Democratic systems are facing real challenges here and in Western Europe, and, we need to understand more clearly understand what is happening. This is not revival of the old Cold War with Russia. The Cold War was about containment. After World War II, we would build a string of alliances around the Soviet Union to block its expansion and to block the spread of communism. Because the Russians had stifled democratic systems in Eastern European and had replaced them with communist “puppet” governments, moves to block further communist expansion seemed necessary. Viewing what was happening as a struggle between communism backed by the Soviet Union and democratic capitalism promoted by ourselves made that struggle seem necessary. Implicit in that argument for containment was that if we could contain communism we would somehow win. We did win but not because of containment, at least not because of containment alone. We won because the centralized economy in the Soviet Union simply did not work and because Ronald Reagan with his “Star Wars” program could threaten to spend them to death.
Still, containment remains part of out mental vocabulary. So, when Vladimir Putin takes over the Crimea and threatens the rest of Ukraine but stops there, we think we have won. When Putin bombs Syria to keep Bashar al-Assad in power but seems to go no further, the reaction here often is to blame Barack Obama for not having us going in more forcefully ourselves. And, we comfort ourselves by saying that Putin has made a mistake, that he will “own” the problem in Syria and that ultimately he and his money starved regime will be hurt because of it.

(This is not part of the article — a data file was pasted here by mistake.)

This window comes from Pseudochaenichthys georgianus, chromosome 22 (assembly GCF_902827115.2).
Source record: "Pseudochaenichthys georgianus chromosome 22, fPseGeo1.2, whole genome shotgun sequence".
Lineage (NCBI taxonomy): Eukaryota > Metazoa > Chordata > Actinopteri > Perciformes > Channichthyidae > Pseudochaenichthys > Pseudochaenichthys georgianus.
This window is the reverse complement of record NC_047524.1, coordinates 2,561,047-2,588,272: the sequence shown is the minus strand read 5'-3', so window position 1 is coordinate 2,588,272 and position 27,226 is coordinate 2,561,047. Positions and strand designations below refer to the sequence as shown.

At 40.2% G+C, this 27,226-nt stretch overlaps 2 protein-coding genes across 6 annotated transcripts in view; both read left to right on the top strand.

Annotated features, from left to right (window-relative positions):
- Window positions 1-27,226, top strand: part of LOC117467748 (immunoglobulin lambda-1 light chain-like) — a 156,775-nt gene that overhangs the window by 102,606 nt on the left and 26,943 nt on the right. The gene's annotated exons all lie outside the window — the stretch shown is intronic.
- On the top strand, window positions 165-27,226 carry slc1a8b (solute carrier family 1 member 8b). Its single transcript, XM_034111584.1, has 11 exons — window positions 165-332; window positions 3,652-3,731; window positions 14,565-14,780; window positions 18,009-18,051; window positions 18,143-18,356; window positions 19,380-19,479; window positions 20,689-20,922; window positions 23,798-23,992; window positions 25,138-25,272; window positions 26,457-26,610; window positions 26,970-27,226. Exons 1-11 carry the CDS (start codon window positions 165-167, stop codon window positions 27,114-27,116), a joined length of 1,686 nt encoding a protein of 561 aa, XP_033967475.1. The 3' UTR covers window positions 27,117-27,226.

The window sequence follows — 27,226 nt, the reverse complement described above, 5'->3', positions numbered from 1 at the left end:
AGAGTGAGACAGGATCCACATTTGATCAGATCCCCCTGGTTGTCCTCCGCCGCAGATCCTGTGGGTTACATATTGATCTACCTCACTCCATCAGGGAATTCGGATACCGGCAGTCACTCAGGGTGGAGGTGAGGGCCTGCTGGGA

We really are wrong to think in terms of containment. Moscow is still separated from Western Europe by hundreds of miles of swamps but the Russians are not contained. There is really no doctrine like Communism that they want to spread that we need to contain. The cabal that is at the top of the Russian government doesn’t really care that much about political ideas. They and Putin face real concrete problems. Put yourself in the place of Vladimir Putin at the top of the Russian government. He knows how vulnerable his regime and his economy is. The Russians, huge exporters of fossil fuels, are quickly running out of money. The state supported industries, enormous industries, badly run by his cronies, constantly need infusions of money from Putin’s government to survive. The two sovereign funds in which, during the oil boom, the government set billions of rubles aside for “rainy days” are rapidly running out of money. With $30 to $50 a barrel oil, those funds can’t be resupplied (In 2008, oil topped out at $140 per barrel.). And, the Russians have lost hundreds of billions of dollars as Russians take their money out of the country. Capital flight is an enormous problem.